A proper Alaskan hermit won't get COVID-19, SARS, ebola, HIV, H1N1, or the flu. The same hermit is also unlikely to become morbidly obese, get type II diabetes, or spend too much on a gleaming red car.
While hermits are safe from social diseases, the rest of us are not. The rest of us have to weigh the risk of becoming infected by social disease against our desire for sex, legacy, or some approximate fantasy. That's life.
How safe I am comes down to how I choose to (or am compelled to) spend my time. Same with you. Same for everyone else.
Do I spend hours each week crushed into a can crowded with random people all breathing the same air? If I do, I'm at high risk of a social disease like COVID-19, the flu, or a random cold. Or all of the above.
Do I spend hours each week exposed to advertisements on my phone, on TV, on billboards, or built into movies? If I do, I'm at high risk of a social disease like obesity, type II diabetes, or a fragile paycheque-to-paycheque lifestyle. Or all of the above.
Alaskan hermits don't spend their time crushed into cans or awash in advertisements, so they face no such risks. They face plenty of risk that the rest of us don't, but little risk from social diseases.
So where do you stand? How safe are you from COVID-19, the flu, and HIV? How safe are you from obesity, type II diabetes, or financial disaster?
You might be surprised how easy it is to get a rough measure of how safe you are from a wide variety of social diseases. It's a lot like counting calories for a while. When you have your measure, you can look back and estimate the totality of your risk. You will face no surprise when the measure matches up with what you're suffering from today.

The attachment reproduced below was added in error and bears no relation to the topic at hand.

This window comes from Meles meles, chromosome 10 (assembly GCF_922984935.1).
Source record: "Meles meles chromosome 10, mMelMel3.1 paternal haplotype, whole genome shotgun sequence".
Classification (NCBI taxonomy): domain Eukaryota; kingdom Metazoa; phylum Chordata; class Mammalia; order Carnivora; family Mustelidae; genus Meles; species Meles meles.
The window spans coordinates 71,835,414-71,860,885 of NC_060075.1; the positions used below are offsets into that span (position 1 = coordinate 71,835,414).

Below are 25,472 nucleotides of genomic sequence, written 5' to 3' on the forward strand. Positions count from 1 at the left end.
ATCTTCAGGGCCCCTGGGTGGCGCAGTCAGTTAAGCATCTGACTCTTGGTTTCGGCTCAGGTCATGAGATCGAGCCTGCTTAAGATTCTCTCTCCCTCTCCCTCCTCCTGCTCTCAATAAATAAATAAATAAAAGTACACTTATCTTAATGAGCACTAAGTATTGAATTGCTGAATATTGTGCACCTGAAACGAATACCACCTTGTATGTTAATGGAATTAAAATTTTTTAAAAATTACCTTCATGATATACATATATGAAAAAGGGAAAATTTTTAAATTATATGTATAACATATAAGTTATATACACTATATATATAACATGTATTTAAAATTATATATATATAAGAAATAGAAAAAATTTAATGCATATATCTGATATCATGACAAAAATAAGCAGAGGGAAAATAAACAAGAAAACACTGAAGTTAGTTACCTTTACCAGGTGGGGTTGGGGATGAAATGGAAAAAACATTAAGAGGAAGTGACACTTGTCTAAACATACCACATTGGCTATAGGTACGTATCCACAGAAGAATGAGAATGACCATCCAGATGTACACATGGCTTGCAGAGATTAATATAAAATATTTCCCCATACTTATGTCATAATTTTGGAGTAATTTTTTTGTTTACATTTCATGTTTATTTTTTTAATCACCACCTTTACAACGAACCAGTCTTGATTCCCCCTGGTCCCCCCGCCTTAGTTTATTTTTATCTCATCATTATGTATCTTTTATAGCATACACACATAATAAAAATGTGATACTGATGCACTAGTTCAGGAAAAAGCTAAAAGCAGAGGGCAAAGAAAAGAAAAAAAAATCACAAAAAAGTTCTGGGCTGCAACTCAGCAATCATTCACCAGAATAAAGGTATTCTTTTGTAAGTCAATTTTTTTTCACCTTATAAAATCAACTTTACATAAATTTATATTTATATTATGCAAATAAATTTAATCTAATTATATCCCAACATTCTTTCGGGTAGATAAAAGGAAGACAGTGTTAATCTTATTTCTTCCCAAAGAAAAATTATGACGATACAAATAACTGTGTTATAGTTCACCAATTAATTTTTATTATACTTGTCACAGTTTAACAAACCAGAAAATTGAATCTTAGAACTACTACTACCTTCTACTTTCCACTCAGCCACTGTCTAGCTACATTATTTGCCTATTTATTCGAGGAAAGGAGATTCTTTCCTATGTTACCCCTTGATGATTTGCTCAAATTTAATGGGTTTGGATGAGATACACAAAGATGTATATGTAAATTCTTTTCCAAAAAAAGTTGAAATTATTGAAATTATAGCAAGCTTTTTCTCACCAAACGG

How do you do get this measure? When you enter a high-risk situation, write down the time in a notepad. When you exit the situation, write down the time. Organize and analyze at the end of the day (or week). You might prefer to use your phone's stopwatch and note app. Or you might rather use a bespoke service like HowSafeAmI.com that I created to make it easy to both measure and compare with other people.
During a normal month, measure how much time you spend in various risky situations. For example, if you're worried about COVID-19, then you'd measure how much time you're packed into a can, or stuck in a crowd, or spending hours interacting with infected people (especially with inadequate PPE or poor decontamination practices). If you're working from home, you'd instead measure your time at the grocery store, the pharmacy, at the running track, or other situations of moderate risk.
On its own, the measure of your own risk is nice to have, but it shines when you can compare your risk profile to other people's risk profile. While we non-hermits are always facing some risk, it's a horrible feeling to unknowingly take on more risk than everyone else without a good reason. Now you can make sure you're not that person. Or yell to the world that you are that person.
If there's one thing I've learned about people, it's that we'll each keep doing what we're already doing until we're forcibly knocked off track, even when we're slowly killing ourselves. Sometimes that outside force is an "Aha!" moment when we finally see what's been in staring us in the face the entire time, like when your doctor tells you that you'll be dead by 35 unless you cut back to merely one family-sized bag of Doritos a week.
Most of us never see the connection between how we spend our time and the suffering that arises from it later. What would we do differently if we could see that connection? What would we do differently if we could compare our risk profile with other people?